Japanese Gardens

 Minimalism is at the heart of Japanese Garden Design.
Perfectly Simple

I was particularly looking forward to the Japanese gardens at Chelsea: the unique simplicity of Japanese garden design is so stylish, serene and absorbing, and very much-missed by this ex-resident of Japan. The three Japanese gardens at Chelsea lived up to expectations, and the judges clearly agreed, awarding high medals to the first-time exhibitors.

Each of the designs incorporated the four fundamental elements of a Japanese garden - water, stones, plants and the senses - yet were quite different from each other. Vast crowds formed around the Oriental exhibits, appreciating their striking distinction from the other Chelsea designs.

Unlike many of the other gardens at Chelsea, it seemed right to not to enter the Japanese exhibits; the designs did not beckon the visitor in to explore, merely to stand aside an appreciate, like a piece of fine art. Although this seemed fine at a view-only flower show, I wonder how many of the observing gardeners felt inspired or confident to take the ideas back to their own gardens?

 The rain-chain feeds water down to the stone stream. Can you see the darker gravel stream emerging on the bottom right?
Dry Stone Stream under House

Shizen - The Japanese Way

The UK Japanese Garden Society Show Garden entry was on a winding path away from the hubbub of the show's main area, which increased a sense of having 'found' the peaceful exhibit. The garden surrounded a Japanese-style house, the immaculate lawn bordered by a simple palette of foliage plants from the Kansai (southern) region.

The four fundamental elements (water, stones, plants, the senses) blended effortlessly in this classic design by the president of the society, Maureen Busby. As the name suggests, the garden illustrates the Japanese way of creating a living space harmonious with nature, by blurring the boundaries between the house and its surrounding garden. The rain-chains funnelled rain water from the roof into the pool by the veranda, the stone paths ran underneath the house, and the paper sliding screen walls (shoji) opened onto different parts of the garden, creating and framing different views.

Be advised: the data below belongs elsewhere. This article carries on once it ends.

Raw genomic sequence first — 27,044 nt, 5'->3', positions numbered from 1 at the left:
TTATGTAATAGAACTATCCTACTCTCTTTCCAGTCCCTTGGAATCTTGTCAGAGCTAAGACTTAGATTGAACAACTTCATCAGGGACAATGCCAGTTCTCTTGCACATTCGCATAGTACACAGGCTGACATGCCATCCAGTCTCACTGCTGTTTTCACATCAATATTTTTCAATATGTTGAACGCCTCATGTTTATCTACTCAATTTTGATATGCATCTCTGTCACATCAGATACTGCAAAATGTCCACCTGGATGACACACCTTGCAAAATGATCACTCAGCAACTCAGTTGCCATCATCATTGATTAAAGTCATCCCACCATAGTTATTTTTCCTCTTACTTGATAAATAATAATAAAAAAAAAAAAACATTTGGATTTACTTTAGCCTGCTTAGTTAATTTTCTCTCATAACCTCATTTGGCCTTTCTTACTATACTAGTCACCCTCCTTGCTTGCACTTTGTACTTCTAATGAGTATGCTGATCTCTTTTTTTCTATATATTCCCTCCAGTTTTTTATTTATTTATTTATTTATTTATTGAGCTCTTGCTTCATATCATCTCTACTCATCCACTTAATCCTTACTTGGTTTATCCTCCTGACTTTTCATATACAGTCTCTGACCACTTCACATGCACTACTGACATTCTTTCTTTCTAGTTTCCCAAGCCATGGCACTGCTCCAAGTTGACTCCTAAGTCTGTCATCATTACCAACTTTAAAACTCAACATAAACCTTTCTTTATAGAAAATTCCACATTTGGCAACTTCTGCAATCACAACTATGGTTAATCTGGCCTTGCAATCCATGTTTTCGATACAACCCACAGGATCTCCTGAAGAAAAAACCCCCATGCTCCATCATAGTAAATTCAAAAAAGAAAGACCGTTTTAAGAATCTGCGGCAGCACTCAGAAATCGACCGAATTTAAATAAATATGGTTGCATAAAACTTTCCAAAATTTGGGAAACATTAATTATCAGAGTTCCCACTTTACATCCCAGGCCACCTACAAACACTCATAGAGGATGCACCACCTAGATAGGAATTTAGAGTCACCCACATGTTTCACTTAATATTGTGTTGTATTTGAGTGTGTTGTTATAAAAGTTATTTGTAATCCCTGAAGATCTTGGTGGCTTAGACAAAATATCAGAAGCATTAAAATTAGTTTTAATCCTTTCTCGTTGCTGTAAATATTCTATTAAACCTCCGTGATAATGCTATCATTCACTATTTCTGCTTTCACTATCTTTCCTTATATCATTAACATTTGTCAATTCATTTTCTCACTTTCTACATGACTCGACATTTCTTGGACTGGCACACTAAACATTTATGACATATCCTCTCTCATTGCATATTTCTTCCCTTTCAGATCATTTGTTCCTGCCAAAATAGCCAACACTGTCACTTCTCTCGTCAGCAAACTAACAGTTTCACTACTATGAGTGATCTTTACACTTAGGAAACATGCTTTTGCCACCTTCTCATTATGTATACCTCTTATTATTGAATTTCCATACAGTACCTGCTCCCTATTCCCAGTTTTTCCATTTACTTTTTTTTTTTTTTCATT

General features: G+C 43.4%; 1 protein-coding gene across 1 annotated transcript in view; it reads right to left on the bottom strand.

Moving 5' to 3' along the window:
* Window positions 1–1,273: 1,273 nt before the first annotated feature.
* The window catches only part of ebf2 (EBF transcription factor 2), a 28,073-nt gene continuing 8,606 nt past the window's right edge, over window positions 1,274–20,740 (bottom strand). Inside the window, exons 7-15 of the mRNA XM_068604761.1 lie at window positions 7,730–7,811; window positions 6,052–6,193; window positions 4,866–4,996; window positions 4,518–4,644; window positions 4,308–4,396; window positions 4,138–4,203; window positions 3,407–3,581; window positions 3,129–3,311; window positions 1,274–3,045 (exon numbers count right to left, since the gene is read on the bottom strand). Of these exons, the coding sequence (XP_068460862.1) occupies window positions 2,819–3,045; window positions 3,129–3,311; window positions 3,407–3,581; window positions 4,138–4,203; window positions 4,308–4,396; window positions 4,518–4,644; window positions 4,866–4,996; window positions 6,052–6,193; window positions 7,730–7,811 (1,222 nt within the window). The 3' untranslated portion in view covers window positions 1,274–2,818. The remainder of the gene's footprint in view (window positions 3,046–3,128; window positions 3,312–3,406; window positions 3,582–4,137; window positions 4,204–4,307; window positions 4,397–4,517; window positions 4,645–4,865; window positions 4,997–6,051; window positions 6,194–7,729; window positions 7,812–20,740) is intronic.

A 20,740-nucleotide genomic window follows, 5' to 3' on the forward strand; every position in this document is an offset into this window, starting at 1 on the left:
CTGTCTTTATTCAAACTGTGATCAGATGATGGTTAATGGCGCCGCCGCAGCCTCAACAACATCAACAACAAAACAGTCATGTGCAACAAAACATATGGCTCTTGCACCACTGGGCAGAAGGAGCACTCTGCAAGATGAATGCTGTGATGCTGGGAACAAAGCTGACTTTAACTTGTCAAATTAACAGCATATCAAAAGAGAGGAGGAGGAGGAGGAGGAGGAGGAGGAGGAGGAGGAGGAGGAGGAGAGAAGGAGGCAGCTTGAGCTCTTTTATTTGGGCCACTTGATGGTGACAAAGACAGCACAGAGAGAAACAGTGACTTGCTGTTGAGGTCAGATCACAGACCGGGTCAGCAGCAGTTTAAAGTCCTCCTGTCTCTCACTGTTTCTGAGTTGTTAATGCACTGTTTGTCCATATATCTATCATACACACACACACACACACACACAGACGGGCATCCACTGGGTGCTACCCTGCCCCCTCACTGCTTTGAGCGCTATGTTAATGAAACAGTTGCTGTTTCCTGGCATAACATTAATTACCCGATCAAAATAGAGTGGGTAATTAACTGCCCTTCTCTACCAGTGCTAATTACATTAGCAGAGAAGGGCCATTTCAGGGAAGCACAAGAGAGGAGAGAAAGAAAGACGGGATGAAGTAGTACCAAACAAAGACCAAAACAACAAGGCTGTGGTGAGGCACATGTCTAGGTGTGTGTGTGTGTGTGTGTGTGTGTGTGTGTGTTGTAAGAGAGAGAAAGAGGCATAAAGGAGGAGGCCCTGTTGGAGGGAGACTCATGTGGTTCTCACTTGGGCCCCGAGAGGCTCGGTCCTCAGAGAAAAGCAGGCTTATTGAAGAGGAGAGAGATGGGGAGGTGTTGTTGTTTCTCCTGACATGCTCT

The pool of gravel with three large rocks are on the right.
Cushions to appreciate the view

Stone-work drew the eye across the garden : a dark-grey, chunky gravel stream flowed under the house, out into the shallow pool of water; three chunks of rock sat symbolically on the neighbouring pale, dry gravel pool; roughly-hewn paving slabs then took the gardener away into the lawn.

The plant list has a few echoes of Moosey's - Iris Japonicas, Ginkgo Biloba, Deutzia, Camellia, Pittosporum and a host of Rhododendrons. A few blue lilies by the house add a dash of colour. The bordering hedge was a blanket of perfectly-trimmed little shrub baubles.

This observing non-gardener certainly wanted to bring this perfect little garden home, though perhaps only if someone else would maintain it for me...


The Chic Garden's neo-Japanese entrant certainly sat well in the category. The garden was chic simplicity - white sculptured sandstone boundary walls; paving stones winding between small water features; minimal, typical Japanese plantings of maples, ferns, mosses and bamboo. The effect was dramatic and serene, an instant favourite with us and the admiring crowds.

 I love the use of the gnarly, expressive maple trees.
A Minimalist neo-Japanese Chic Garden
 I had no idea that this garden designer is quite famous in Japan.  Cool!
Collecting Autographs

The designer, Ishihara Kazuyuki, is well known in Japan, appearing on TV and radio. He was clearly very enthusiastic to talk about his work so it was unfortunate that he could only speak through a translator. I managed to stumble out some basic Japanese - "Congratulations on your medal", "Your garden is wonderful", "Could I have a leaflet?" - and in response the designer signed his trademark phrase on a leaflet for me. Nice! I think it says "the flowers belong to the field" - as with all good proverbs, it's hard to translate. (Especially with a Japanese reading age of six.)


The City Garden Best in Class winner seems the softest, most usable of the three Japanese gardens at Chelsea 2004. The countryside in Wales reminds the designer Yano Tea of Japan, so she combined the two themes in her design. The letter H and a Japanese writing character ('he' in Hiragana?) provide the lines, and the traditional four elements mix well with contemporary materials, like stainless steel mirrors reflecting the movement of the plants in the wind.

I am gutted that we missed this garden - we missed the whole City Garden strip, in fact. Next year we will be more vigilant!

 It's quite likely that this Bonsai tree is older than me.
An Expertly-Grown Old Bonsai Tree

Ikebana & Bonsai

We saw a couple of Bonsai displays as we whizzed through the Great Pavilion - some of the elegantly displayed trees were (relatively) huge, nearly 60 years growth and worth many thousands of pounds.

The London School of Ikebana also had a great display of Japanese flower-arranging - the asymmetrical, minimalist and highly crafted arrangements were a light relief from the showy bonanza of flowers all around.

If you're passing...

A tourist doesn't need to search far to experience beautiful gardens in Japan. Unlike the incidental beauty which a churchyard affords a typical English village church, Japanese gardens are part of the temple, a place of worship and reflection. The time and effort put into maintaining the gardens is admirable, and the fantastic results are open for visits all over Japan. A must-see!